# hist-brewing: RE:Help with brix

Jerry Harder mastergoodwine at alltel.net
Wed Feb 16 08:25:59 PST 2000

```Kirsty Pollock wrote:
> The numbers all work out the same. The only difference is

> > with brix people will
> > know what your talking about because its a standard form of
> > measurement.
>
> Not outside the US it's not!!
>
> I wouldn't swear to the rest of the planet, but U.K.
> book/kits/directions/people all use S.G. Brix is only mentioned in
one book
> I have (it says in case you encounter any American books or recipies)
and a
> conversion factor given.
>
> A minor point, but I had to say it
>

And in the US we seldom use the metric system but that doesn't mean that
the
metric system isn't a standard. Standardized also is the stupid obsolete
US
system we Americans use that isn't even the same as the historical
Imperial
System once used over most of Europe with units of the same names.  The
German
system of Oechsle (the same as the specific gravity but dropping the 1
and the
decimal point) is a standard as well but not used much outside Germany
or so I
understand.  Any good scientific book that I have ever seen will have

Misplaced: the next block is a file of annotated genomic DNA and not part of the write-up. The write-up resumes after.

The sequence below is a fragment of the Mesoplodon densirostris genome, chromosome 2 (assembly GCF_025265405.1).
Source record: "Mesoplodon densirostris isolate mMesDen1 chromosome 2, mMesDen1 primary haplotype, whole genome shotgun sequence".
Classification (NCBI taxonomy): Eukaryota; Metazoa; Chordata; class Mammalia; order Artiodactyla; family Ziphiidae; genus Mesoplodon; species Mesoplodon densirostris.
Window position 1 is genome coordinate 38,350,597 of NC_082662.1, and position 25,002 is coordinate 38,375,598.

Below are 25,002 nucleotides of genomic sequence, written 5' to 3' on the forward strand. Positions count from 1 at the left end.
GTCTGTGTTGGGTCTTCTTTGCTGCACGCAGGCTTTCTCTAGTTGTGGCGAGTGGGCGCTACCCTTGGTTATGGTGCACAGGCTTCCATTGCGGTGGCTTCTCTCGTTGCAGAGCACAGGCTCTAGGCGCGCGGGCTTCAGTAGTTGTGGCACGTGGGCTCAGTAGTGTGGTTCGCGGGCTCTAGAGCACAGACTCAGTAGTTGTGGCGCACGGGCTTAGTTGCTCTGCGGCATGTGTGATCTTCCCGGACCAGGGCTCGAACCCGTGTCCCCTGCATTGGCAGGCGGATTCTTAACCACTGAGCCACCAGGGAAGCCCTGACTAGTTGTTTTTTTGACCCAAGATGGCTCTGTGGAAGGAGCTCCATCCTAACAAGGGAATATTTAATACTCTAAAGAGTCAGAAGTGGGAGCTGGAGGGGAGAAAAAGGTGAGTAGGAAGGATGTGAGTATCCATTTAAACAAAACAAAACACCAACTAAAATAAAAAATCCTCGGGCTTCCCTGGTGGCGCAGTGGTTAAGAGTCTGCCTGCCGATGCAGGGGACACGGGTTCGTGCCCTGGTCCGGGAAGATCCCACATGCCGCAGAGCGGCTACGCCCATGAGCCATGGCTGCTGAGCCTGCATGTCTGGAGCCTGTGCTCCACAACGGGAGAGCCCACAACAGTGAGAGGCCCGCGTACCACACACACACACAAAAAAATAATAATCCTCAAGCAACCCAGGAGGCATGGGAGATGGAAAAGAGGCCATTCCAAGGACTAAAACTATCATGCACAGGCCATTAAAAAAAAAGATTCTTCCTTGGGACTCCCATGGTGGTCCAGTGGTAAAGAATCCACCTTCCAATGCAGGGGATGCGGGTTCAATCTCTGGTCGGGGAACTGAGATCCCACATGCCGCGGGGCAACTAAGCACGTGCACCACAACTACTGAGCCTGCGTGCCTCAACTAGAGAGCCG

conversions for these STANDARDIZED forms of expressing the concentration
of
sugar in a must.  Some other standardized forms of expressing
concentration
though not often used in wine making except maybe in specific instance
are ppt,
ppm, molarity, normality, and density.

But I Do understand your point.  Most of the information you have does
not use brix in
any form.  I understand the dilemma this may put you in especally if you
don't have any resources that convert one to the other.  I myself "grew
up"
using specific gravity.  When I talked to wineries though they all
wanted to
talk in brix.  There is a good reason for this.  Calculations are very
easy with
brix if you know a little algebra. Brix is simply percent by weight.  If
you
have 100 lbs of must at 5 brix there is 5 lbs of sugar in it. Supposing
you want
to make something at 11.5% alcohol Starting with some fruit juice at
this 5 brix
level.  You will of course need a chart to tell you that the sugar
required to
do this will give a reading of 21 brix the same as you will need a
similar chart
to tell you that the specific gravity needed is 1.088.  But how much
sugar is
that? With SG you will have to interpolate from a chart again.  But from
the
basic percent by weight Brix definition we can write:

5+X / 100+X =0.21  or after rearranging  X =( .21(100)-5)/(1-.21) =20.25

We can easily check this result by the same basic equation: The total
sugar
divided by the total weight of everything:

5+20.25 / 100 + 20.25 = 25.25 / 120.25 = .2100 or 21 brix.

My point was the numbers in the previous post although correct in
proportion
don't jive with ANY standard system that I know of.  What I was asking
is what
is the significance of that particular set of numbers.  My thinking is
that they
must be uniquely useful in some way, but How? Why? In what fashion?

PS If anyone needs help crunching numbers, I'm always glad to help.

Master Gerald Goodwine.

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